History

Dr. Edwin Donaldson, WSU hard red winter wheat breeder at the Lind Dryland Research Station from 1973 – 1999

The Dryland Research Station at Lind was established in 1915 to “promote the betterment of dryland farming” in the 8- to 12-inch rainfall zone in eastern Washington. Adams County deeded 320 acres to WSU for this purpose. Research efforts throughout the years have largely centered on wheat. Wheat breeding, variety adaptation, weed and disease control, soil fertility, erosion control, and residue management are the main research priorities. The Washington Wheat Commission has been a major contributor to facility development at the Dryland Research Station. One thousand acres of additional land was transferred to the Dryland Research Station by the Washington State Legislature in 1997.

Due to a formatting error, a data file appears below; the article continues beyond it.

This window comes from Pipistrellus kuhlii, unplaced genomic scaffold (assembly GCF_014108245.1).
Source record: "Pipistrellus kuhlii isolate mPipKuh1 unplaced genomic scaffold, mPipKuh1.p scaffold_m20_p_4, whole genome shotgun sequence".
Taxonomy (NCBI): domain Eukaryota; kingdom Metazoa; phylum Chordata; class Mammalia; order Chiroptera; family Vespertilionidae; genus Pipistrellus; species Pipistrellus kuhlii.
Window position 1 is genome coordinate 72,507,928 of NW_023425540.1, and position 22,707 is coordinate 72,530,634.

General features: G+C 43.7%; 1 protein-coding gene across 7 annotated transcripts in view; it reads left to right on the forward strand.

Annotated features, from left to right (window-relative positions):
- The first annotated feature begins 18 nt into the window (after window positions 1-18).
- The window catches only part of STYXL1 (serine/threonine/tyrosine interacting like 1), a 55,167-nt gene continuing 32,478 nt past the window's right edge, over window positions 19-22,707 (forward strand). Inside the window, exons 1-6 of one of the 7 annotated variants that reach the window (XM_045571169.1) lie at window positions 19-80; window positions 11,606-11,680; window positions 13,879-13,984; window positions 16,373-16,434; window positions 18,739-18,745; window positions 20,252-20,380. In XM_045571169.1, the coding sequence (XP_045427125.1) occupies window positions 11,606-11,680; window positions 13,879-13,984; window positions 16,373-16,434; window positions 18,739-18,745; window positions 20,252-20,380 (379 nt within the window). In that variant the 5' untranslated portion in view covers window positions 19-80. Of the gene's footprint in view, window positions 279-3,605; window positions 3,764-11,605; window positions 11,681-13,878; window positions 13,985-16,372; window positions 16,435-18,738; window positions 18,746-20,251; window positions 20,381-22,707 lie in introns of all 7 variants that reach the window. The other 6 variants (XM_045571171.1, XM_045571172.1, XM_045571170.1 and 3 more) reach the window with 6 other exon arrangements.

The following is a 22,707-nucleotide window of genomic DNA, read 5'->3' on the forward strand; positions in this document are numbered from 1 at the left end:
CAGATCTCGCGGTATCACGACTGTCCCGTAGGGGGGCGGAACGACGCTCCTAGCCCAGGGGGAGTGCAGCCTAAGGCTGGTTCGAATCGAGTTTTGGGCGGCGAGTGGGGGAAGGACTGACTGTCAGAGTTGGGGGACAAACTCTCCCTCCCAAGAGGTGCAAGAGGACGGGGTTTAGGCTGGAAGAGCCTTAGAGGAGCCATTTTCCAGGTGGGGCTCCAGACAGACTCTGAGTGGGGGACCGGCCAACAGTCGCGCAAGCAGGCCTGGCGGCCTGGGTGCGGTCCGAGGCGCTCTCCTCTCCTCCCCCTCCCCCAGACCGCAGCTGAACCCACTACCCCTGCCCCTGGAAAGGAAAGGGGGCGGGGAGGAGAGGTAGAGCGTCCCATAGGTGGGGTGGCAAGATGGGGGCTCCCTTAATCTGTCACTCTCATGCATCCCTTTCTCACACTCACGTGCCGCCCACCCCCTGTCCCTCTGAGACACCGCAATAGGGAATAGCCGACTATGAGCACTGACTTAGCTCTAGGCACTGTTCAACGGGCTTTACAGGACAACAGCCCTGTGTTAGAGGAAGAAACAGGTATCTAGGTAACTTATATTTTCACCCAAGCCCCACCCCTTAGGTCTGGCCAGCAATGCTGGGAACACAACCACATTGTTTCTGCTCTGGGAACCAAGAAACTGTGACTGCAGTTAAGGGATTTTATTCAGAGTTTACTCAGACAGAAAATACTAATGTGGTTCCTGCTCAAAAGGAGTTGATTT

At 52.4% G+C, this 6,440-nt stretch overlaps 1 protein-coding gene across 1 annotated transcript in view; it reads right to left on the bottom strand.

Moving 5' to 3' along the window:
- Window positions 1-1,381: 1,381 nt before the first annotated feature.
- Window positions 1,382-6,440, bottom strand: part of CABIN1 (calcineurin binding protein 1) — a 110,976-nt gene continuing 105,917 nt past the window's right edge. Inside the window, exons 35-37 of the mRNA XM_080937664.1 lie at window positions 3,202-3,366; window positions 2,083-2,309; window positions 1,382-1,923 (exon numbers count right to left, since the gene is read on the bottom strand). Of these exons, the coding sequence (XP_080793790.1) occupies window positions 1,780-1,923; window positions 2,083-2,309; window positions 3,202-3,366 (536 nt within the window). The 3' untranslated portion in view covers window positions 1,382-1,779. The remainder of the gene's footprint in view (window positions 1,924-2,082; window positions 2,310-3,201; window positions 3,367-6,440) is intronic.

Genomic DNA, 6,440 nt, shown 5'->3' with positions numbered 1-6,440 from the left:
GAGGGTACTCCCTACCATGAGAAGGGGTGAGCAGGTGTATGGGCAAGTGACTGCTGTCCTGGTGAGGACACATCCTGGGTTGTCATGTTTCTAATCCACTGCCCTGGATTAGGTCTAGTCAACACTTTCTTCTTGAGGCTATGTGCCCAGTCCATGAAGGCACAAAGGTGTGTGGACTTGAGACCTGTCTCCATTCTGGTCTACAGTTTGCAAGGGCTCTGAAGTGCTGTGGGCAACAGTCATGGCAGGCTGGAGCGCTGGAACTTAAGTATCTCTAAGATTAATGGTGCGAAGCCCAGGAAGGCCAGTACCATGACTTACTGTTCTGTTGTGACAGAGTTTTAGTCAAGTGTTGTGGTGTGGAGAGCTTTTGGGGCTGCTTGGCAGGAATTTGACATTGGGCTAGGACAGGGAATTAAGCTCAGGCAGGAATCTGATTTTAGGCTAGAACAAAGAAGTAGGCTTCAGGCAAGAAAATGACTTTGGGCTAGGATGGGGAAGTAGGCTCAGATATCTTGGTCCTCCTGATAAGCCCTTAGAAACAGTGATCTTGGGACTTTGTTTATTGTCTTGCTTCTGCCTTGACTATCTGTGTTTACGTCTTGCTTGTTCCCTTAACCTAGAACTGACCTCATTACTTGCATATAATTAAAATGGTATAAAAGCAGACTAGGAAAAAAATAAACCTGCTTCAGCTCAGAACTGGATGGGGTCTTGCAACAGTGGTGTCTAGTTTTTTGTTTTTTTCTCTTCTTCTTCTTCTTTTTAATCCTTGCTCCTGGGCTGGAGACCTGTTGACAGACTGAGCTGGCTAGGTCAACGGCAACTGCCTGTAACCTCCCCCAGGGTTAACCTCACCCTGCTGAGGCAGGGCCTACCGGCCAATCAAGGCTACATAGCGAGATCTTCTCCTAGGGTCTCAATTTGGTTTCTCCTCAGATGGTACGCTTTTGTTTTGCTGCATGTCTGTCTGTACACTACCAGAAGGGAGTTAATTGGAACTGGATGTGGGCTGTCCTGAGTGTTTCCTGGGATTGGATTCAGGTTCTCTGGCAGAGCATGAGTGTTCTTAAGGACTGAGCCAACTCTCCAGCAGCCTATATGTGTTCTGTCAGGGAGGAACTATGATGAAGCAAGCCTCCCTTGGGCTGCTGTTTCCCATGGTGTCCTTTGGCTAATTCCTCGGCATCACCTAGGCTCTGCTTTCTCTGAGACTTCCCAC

In early years, the Dryland Research Station received adequate public support for personnel, equipment, station improvements, and maintenance. Public support has declined dramatically during the past twenty years. The future of farming in dry areas of eastern Washington depends on a dynamic program of continuing research. Private donations are needed to ensure a permanent annual income to enhance research at the Dryland Research Station. Endowment funds are not used as replacement funds for costs covered by state appropriations.